Categories: Schenectady County
The state transportation system will need more than $175 billion in capital investment over the next 20 years, Department of Transportation Commissioner Astrid Glynn told a forum at DOT headquarters Friday.
She painted a gloomy picture of “a system under stress,” with inadequate funding and old infrastructure that is about to produce “a deficient bridge wave” of aging structures needing repair or replacement.
Glynn said the state would, for the first time in 20 years, be producing a rail plan this spring, but would say little about specific projects. Asked about the long-delayed proposal to build a second rail track between Albany and Schenectady so as to eliminate that bottleneck and resultant delays, Glynn said it is “one of several projects that we are looking at.” But she said there are “a lot of rail priorities,” including improving service between Rensselaer and New York City.
Other DOT officials left the impression that the second track and another long-discussed local proposal, providing commuter rail service between Saratoga Springs and Albany, have a lower priority than maintaining the viability of aging highway bridges.
Willy Grimmke, superintendent of public works for Washington County, said he had attended a similar meeting in the same room in 2004. “Nothing has really changed,” he said. “The crisis has just gotten worse.”
But while transportation professionals know about the urgent need to fix infrastructure, Grimmke said, politicians may not, and most of the public is oblivious.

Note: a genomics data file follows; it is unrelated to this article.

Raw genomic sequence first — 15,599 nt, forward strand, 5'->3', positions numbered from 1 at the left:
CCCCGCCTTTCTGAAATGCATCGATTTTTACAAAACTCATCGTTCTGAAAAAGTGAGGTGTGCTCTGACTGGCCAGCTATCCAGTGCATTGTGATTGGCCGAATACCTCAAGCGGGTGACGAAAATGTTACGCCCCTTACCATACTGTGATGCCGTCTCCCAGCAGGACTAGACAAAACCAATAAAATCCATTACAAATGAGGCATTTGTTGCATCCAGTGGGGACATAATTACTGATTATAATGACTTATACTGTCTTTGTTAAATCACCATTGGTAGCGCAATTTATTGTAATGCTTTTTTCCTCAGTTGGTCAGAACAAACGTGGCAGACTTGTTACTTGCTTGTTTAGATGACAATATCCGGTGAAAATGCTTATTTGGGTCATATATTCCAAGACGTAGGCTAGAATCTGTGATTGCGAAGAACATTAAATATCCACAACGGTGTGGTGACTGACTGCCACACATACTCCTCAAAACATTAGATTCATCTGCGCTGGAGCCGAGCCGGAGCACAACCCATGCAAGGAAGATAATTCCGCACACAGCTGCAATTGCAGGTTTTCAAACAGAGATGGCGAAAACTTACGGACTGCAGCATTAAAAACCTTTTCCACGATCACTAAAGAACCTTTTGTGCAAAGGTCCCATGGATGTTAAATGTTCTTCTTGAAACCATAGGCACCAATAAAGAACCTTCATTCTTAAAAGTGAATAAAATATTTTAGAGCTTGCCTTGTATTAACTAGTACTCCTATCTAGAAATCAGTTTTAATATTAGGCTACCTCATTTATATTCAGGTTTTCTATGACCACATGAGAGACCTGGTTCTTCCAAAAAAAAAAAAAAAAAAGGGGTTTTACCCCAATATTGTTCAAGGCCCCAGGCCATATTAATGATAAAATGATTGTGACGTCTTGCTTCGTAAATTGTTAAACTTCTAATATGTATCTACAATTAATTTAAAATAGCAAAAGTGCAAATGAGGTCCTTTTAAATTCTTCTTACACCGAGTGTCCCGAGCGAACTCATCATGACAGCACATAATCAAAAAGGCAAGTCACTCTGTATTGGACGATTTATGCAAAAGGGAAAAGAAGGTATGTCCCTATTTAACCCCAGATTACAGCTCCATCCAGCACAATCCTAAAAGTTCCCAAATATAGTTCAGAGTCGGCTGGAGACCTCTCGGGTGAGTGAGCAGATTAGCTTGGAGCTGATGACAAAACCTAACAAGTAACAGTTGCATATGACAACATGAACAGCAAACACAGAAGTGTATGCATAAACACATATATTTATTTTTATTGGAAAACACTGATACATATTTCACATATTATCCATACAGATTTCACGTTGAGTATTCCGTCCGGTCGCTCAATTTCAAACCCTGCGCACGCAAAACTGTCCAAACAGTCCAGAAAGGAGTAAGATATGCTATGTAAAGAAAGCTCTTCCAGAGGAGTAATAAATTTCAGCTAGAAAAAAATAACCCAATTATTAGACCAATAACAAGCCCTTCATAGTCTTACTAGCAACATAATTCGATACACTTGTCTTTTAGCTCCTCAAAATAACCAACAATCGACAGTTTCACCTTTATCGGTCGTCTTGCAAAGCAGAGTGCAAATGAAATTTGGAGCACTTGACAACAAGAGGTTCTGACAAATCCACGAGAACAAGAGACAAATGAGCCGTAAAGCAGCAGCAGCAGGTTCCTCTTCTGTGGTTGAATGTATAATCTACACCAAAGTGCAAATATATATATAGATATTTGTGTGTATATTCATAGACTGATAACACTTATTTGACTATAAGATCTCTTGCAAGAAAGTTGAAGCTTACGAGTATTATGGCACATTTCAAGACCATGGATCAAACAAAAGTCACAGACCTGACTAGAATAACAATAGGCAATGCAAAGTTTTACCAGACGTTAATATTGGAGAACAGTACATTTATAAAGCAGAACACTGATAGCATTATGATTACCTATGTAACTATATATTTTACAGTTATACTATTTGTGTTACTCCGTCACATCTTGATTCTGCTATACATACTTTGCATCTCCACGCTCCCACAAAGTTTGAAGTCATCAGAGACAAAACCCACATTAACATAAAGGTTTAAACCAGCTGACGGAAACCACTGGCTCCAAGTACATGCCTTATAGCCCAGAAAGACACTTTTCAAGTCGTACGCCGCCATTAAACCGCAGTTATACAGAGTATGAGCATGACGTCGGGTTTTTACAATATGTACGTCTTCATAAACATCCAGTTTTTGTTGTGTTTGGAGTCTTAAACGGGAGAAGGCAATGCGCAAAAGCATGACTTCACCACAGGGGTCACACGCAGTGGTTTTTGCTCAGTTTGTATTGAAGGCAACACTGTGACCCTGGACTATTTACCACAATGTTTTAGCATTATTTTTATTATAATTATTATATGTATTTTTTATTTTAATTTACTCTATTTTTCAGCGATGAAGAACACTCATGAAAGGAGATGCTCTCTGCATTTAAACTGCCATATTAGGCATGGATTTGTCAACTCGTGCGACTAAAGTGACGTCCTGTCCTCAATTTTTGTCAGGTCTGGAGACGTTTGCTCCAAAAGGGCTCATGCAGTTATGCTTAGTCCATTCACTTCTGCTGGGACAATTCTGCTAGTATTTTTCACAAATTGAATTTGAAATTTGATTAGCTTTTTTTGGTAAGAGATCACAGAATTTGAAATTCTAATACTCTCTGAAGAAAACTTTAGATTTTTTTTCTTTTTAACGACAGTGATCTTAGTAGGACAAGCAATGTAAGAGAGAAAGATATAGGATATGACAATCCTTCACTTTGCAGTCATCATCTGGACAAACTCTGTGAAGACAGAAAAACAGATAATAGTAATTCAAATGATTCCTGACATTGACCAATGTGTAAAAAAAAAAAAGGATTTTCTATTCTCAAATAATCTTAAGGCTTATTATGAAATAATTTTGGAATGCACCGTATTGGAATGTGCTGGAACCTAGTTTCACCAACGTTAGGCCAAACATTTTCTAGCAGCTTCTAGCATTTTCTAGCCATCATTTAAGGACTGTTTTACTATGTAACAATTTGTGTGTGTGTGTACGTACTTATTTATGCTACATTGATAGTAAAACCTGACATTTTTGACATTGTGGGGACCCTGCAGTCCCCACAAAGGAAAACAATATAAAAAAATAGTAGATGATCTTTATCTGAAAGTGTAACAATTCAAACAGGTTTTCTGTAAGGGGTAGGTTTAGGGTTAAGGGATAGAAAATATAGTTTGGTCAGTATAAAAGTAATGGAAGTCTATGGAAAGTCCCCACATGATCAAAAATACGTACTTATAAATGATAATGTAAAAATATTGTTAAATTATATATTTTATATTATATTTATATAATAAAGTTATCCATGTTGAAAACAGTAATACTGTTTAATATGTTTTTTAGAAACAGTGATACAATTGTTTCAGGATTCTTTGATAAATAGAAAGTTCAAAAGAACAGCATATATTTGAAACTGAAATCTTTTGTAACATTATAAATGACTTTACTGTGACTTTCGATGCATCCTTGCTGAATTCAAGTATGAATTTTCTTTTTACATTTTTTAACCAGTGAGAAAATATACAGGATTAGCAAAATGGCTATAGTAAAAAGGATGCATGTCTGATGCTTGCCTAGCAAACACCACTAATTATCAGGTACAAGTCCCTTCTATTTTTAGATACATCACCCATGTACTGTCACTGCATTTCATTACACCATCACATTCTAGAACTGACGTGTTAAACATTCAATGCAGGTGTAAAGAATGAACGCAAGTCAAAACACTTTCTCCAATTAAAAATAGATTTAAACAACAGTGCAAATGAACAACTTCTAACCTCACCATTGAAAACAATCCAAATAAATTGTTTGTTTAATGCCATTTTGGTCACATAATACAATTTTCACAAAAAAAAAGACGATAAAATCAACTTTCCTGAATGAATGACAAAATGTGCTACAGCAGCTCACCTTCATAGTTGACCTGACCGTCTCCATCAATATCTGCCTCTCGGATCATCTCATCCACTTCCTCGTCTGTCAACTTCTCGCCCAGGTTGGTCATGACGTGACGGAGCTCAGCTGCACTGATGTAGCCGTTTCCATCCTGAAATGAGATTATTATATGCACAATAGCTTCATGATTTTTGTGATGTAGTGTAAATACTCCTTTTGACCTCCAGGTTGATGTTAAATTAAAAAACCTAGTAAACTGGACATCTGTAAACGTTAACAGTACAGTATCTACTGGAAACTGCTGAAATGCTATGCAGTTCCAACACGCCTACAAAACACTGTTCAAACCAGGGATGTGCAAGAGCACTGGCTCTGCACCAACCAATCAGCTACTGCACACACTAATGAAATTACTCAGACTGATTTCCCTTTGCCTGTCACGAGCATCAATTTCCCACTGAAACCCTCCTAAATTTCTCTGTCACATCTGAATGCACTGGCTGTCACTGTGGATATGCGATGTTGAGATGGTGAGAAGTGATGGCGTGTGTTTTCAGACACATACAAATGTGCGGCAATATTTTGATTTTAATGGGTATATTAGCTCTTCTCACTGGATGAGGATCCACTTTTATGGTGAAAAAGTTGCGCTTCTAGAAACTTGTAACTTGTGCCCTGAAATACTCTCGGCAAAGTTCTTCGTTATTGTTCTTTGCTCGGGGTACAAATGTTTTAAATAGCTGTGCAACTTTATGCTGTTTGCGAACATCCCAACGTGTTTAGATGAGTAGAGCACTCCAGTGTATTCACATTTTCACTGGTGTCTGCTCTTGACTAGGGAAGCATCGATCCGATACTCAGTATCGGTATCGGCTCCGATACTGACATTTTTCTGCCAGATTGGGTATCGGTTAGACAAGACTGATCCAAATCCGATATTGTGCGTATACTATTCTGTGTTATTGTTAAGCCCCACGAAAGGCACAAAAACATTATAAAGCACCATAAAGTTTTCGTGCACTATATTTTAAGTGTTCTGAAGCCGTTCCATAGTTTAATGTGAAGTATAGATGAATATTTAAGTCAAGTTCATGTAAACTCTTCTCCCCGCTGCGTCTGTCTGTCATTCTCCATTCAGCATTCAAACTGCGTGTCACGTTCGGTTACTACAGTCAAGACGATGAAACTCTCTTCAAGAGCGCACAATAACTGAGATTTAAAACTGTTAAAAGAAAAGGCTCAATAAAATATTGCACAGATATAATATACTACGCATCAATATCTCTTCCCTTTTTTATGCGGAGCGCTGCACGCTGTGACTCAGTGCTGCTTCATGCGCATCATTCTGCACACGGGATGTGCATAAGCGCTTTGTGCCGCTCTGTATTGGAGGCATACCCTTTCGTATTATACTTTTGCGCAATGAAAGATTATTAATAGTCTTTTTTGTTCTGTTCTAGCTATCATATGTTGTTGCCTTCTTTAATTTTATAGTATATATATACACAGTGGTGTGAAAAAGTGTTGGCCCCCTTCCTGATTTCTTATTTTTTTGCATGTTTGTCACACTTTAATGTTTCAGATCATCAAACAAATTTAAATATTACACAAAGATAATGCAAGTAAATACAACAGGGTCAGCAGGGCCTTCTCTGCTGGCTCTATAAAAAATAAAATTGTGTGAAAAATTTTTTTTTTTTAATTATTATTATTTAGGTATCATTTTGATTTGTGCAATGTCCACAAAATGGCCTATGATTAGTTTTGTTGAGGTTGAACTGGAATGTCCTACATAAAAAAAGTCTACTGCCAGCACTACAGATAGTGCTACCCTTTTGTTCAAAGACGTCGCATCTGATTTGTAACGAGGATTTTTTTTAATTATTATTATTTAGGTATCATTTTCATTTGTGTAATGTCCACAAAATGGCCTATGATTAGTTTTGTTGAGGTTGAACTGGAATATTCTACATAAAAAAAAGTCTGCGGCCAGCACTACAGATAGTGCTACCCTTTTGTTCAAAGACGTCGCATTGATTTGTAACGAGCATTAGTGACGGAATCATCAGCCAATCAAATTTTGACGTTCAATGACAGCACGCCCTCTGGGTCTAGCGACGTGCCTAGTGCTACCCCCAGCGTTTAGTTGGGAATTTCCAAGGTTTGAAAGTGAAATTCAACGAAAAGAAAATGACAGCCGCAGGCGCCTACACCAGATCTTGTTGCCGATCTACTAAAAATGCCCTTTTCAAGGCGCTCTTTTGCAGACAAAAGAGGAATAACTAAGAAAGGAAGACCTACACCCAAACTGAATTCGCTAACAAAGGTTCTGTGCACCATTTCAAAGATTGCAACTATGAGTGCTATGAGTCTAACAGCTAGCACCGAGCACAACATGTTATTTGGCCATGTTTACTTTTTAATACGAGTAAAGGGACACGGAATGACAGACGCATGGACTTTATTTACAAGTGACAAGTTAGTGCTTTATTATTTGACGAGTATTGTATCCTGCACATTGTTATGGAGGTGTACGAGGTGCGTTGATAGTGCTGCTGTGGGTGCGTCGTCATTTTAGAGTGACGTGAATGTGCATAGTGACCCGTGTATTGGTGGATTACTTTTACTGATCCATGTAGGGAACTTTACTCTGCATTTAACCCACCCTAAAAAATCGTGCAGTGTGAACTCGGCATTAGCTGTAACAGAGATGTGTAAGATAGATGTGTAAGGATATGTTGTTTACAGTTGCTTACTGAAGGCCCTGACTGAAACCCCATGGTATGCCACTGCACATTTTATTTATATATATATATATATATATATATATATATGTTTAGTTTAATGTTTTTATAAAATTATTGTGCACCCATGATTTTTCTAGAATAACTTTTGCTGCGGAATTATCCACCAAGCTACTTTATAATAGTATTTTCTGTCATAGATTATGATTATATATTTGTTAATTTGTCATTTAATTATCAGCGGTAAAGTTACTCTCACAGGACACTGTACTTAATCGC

Grimmke spoke in the public comment part of the proceedings. Other speakers included Scott Lorey of the Adirondack Council, who called for alternatives to road salt, and actions to discourage invasive plant species and deal with the dangers of moose on roadways.
Don Reeb of the McKownville Improvement Association said the Capital Region needs more bus shelters and complained about the DOT plowing snow onto sidewalks after the town of Guilderland has cleared them.
Reeb also complained about the inadequacy of train service between Albany and Boston, which used to be a well-traveled rail route.
The DOT is holding regional forums around the state, and the theme of Friday’s one was energy and the environment.
Paul Tonko, president of the New York State Energy Research and Development Authority, said, to widespread agreement, that federal government funding formulas should be revised to reward states like New York that are relatively efficient in their use of energy.
James Tripp, general counsel for the Environmental Defense Fund, did not attract much support for his ideas to provide needed funding through a significant increase in gasoline taxes, fees on property developments, tolls levied in congested areas, and increased auto registration fees for inefficient vehicles.
Some panelists urged more aid for local transportation infrastructure.
So did two officials representing county and town highway superintendents who testified this week before the Joint Legislative Fiscal Committees. The officials, James Brady and David Bell, decried what they said were Gov. Eliot Spitzer’s proposed cuts in the Consolidated Highway Improvement Program. And, like some on the DOT panel, they said the inflated costs of construction materials are worsening their problems.
On the DOT panel, David Hamling, executive director of the New York Construction Materials Association, complained that mining permits are increasingly hard to get, which is not only bad for business, he said, but drives up the costs of construction and repair.
Anne Reynolds, director of the policy office at the state Department of Environmental Conservation, said “Mining permits are the most controversial permits DEC works on.”